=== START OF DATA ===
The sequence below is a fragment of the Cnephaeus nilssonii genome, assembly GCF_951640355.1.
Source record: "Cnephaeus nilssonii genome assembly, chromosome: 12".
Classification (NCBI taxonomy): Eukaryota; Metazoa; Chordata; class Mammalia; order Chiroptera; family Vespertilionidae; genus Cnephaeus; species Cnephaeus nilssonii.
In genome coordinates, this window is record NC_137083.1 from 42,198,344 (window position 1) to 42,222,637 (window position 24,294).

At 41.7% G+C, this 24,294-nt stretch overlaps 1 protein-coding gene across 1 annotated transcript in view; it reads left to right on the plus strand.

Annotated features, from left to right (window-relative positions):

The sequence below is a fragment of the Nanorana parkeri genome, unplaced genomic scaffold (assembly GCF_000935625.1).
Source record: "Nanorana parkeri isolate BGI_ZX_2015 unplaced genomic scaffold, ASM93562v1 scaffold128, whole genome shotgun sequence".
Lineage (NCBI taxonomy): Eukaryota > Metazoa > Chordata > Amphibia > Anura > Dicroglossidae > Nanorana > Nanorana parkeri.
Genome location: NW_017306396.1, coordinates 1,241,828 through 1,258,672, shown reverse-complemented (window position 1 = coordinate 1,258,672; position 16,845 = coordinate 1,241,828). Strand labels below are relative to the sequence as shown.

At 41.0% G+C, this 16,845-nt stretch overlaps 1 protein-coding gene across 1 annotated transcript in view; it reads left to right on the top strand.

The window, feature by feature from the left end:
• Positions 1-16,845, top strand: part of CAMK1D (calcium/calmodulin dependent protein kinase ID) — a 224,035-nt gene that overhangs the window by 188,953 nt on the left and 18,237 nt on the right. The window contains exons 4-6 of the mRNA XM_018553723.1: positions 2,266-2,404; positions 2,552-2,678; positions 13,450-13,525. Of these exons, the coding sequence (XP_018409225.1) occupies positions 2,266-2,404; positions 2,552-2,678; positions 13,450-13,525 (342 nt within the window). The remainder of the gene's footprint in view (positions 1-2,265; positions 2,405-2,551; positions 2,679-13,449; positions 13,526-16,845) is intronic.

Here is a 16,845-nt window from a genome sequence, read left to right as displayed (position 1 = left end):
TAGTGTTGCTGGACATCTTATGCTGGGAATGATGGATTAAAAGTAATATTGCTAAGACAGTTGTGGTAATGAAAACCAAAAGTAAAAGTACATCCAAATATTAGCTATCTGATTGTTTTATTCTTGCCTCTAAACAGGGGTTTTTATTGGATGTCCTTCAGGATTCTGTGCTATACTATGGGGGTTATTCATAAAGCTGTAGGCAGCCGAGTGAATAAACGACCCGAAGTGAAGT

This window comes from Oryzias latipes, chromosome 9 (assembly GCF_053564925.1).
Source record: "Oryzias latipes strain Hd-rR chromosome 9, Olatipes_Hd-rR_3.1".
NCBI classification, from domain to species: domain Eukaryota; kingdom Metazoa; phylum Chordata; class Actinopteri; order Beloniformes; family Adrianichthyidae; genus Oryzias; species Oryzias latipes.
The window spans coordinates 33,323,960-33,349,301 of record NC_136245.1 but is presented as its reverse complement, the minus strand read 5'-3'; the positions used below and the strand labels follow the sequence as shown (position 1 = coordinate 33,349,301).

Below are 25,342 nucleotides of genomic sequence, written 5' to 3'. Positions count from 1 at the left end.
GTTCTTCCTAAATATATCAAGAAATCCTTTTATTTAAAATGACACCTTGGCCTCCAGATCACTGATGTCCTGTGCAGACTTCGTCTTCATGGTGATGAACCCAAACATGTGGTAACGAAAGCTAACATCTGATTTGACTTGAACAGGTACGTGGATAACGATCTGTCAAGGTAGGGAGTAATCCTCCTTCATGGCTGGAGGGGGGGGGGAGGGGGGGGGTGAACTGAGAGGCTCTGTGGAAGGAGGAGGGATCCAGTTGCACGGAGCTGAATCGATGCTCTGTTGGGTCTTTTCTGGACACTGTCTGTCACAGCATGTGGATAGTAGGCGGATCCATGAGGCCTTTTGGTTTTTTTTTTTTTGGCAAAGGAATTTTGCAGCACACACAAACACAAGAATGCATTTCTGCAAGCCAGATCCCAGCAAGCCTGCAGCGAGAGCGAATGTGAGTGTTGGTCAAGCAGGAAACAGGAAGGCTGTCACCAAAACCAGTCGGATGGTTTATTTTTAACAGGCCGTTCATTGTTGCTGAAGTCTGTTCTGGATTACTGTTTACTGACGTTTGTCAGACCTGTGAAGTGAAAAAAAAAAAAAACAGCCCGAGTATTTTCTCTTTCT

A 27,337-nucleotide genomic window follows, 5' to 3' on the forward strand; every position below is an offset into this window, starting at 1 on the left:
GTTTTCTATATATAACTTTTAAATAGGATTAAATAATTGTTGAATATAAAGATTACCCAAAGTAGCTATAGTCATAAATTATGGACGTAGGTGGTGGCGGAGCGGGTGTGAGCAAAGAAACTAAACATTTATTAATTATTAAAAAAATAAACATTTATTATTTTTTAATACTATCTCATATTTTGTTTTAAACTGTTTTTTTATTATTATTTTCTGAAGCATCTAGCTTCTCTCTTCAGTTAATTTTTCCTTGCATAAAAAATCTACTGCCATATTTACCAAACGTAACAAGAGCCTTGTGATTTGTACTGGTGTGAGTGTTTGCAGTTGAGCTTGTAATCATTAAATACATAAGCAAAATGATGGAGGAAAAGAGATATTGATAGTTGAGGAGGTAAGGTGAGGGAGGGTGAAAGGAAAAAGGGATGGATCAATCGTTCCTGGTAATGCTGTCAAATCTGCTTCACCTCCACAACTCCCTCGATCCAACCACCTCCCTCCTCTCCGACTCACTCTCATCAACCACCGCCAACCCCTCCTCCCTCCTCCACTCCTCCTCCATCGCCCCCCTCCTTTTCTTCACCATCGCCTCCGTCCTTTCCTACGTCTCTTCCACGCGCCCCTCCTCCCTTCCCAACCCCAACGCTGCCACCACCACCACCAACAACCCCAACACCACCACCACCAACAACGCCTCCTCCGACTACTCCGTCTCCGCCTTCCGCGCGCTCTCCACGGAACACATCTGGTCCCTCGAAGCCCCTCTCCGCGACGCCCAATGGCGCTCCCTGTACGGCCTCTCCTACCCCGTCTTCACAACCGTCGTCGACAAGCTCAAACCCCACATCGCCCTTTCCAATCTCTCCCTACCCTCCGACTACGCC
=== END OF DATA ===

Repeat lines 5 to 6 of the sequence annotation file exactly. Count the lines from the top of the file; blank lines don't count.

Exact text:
At 41.7% G+C, this 24,294-nt stretch overlaps 1 protein-coding gene across 1 annotated transcript in view; it reads left to right on the plus strand.

Annotated features, from left to right (window-relative positions):